Downy Ball: PSP as a wireless remote or the Ps3. Who didn't see PSP/Ps3 connectivity coming? If you're one of the ones who didn't, return to your endless slumber. I've never been a fan of Handheld/Console connectivity, especially when it comes to games. This however, extends beyond the games, and is an interaction between the hardware, which I find to improve the interfacing of both. While I'll hold my breath for a game that uses the PSP as a controller (which has it's own share of interesting possibilities), this whole thing is expected and can't really have any negative side effects.

Sweaty bandanna: According the article, Sony wants to use the HDD for multimedia functions and not gaming. The article goes on to state that it will use an 80 GB microdrive at first. Now, a microdrive would be in line with a "removable HDD" that Sony pitched to us back at E3, and it's small compact size makes it a logical solution for the Ps3, but the notion to question here is why isn't there in game support for the HDD? First, I should point out that this bit of information is more than likely false. As far as Microdrives go, they're extremely pricey. About 200 bucks for the basic 2 GB ones. The highest capacity microdrives at the moment are about 6 GB, with Hitachi planning on releasing a 20 GB version the future. There are no plans, or the capability, to produce an 80 GB microdrive without raising the price to $3000.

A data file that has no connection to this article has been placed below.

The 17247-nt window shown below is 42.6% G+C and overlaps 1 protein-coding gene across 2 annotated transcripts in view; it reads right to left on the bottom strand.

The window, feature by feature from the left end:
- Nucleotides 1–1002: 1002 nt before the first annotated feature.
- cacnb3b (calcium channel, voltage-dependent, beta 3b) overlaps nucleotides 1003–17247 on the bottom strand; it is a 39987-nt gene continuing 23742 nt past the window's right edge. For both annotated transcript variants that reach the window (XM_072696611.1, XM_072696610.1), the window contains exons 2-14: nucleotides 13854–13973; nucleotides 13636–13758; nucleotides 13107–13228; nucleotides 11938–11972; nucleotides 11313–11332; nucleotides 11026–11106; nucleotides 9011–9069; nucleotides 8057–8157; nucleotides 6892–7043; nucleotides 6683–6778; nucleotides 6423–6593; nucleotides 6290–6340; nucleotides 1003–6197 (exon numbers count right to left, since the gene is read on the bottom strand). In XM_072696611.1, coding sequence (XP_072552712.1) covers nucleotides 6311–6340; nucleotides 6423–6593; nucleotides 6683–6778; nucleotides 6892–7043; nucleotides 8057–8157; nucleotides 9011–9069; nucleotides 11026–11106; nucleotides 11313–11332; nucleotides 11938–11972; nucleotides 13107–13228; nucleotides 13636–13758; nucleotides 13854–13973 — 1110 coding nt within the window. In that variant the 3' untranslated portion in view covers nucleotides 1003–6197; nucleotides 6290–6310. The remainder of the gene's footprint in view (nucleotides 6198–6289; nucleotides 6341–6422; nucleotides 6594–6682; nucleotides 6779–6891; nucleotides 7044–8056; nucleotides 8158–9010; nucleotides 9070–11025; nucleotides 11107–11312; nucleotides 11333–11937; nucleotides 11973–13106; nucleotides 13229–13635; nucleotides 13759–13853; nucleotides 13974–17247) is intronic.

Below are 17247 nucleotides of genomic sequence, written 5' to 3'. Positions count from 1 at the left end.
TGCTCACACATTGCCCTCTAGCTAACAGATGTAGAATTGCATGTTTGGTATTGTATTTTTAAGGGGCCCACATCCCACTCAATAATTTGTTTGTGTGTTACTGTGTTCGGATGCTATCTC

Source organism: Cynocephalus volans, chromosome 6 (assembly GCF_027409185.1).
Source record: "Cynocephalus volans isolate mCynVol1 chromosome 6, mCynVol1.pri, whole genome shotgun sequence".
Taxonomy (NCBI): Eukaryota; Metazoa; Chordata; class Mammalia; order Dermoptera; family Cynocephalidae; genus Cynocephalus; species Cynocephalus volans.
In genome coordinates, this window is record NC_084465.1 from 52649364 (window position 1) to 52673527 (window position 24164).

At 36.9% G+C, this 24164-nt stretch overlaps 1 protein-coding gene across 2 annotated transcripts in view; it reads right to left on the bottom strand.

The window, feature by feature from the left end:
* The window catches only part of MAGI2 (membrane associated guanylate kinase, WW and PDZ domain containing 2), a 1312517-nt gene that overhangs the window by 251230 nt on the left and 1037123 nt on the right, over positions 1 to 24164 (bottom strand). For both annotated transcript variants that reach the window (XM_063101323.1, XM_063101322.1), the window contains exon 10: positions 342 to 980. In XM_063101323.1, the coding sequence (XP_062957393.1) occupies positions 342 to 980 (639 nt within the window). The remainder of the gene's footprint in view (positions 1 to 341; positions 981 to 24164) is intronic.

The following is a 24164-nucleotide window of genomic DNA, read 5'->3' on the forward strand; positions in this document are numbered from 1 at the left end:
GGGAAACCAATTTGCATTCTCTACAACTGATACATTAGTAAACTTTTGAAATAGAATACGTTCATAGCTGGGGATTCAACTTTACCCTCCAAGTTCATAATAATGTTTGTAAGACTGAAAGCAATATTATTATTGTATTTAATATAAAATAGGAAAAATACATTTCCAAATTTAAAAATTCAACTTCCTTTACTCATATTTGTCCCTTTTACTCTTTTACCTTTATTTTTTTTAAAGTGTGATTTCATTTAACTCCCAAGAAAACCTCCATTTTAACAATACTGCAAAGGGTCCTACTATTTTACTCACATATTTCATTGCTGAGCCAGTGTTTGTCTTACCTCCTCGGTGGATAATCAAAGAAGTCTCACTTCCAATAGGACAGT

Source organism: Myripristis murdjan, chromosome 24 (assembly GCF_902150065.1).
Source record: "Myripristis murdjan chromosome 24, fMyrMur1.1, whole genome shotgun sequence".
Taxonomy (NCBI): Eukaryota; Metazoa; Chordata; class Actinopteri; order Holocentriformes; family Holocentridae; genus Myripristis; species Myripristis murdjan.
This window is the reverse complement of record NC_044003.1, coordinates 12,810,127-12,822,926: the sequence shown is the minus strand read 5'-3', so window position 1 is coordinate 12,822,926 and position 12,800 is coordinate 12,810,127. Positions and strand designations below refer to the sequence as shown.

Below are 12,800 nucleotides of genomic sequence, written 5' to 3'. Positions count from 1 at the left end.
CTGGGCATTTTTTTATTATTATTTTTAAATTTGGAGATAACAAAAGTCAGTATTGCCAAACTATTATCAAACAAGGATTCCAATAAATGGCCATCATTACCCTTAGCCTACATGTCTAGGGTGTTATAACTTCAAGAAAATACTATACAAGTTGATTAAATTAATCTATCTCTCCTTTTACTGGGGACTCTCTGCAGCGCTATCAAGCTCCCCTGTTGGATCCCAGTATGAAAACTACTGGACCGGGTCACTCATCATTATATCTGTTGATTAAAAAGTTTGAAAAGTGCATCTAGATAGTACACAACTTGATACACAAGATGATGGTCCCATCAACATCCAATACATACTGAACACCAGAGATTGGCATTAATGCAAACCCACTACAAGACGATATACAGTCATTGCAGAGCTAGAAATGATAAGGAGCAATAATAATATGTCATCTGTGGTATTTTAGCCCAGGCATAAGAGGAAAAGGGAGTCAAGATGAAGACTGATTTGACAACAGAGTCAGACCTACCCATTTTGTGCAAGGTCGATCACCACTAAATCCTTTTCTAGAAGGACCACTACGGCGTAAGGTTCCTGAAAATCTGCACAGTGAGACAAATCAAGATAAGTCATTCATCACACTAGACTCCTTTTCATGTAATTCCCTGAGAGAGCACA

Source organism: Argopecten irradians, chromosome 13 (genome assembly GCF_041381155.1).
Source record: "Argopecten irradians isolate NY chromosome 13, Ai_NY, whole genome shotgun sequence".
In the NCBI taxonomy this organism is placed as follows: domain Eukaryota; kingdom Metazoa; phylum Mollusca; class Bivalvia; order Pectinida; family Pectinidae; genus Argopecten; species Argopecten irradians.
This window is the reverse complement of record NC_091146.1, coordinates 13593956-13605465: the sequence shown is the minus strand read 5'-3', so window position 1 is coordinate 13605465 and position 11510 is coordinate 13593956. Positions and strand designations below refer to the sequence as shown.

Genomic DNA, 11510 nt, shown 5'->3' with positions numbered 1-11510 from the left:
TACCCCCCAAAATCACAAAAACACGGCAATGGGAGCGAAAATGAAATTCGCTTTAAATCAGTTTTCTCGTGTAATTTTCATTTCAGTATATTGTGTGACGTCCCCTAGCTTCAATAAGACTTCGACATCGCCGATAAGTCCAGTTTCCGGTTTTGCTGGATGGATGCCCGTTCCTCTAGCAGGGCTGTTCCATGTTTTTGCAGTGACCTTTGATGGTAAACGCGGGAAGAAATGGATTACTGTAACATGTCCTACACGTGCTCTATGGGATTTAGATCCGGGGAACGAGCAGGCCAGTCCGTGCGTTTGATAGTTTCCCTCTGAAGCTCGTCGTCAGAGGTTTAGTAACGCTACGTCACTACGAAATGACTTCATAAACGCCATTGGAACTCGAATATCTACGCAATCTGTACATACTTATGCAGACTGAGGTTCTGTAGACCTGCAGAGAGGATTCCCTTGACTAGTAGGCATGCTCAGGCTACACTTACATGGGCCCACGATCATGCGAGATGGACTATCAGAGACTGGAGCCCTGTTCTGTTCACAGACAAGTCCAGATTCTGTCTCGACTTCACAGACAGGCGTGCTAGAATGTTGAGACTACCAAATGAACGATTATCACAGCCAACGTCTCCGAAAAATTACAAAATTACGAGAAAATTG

BUT, even if this is true, and Games don't use the HDD for gaming we should remember that Sony is pushing the superior Blu Ray format, which is faster, cheaper and better than DVD9 and HD-DVD. It holds 5 times more information, so it could easily contain large chunks of data it could dump into the internal memory, or memory sticks instead of using the HDD. While it's probably easier to just route the data to the HDD, Sony is clearly looking to save every penny on Ps3 considering it's beefy capabilities so this isn't entirely a bad thing. It could make no difference actually. While I don't think this is true, it might be so I wouldn't dismiss it, but it isn't something to lose sleep over.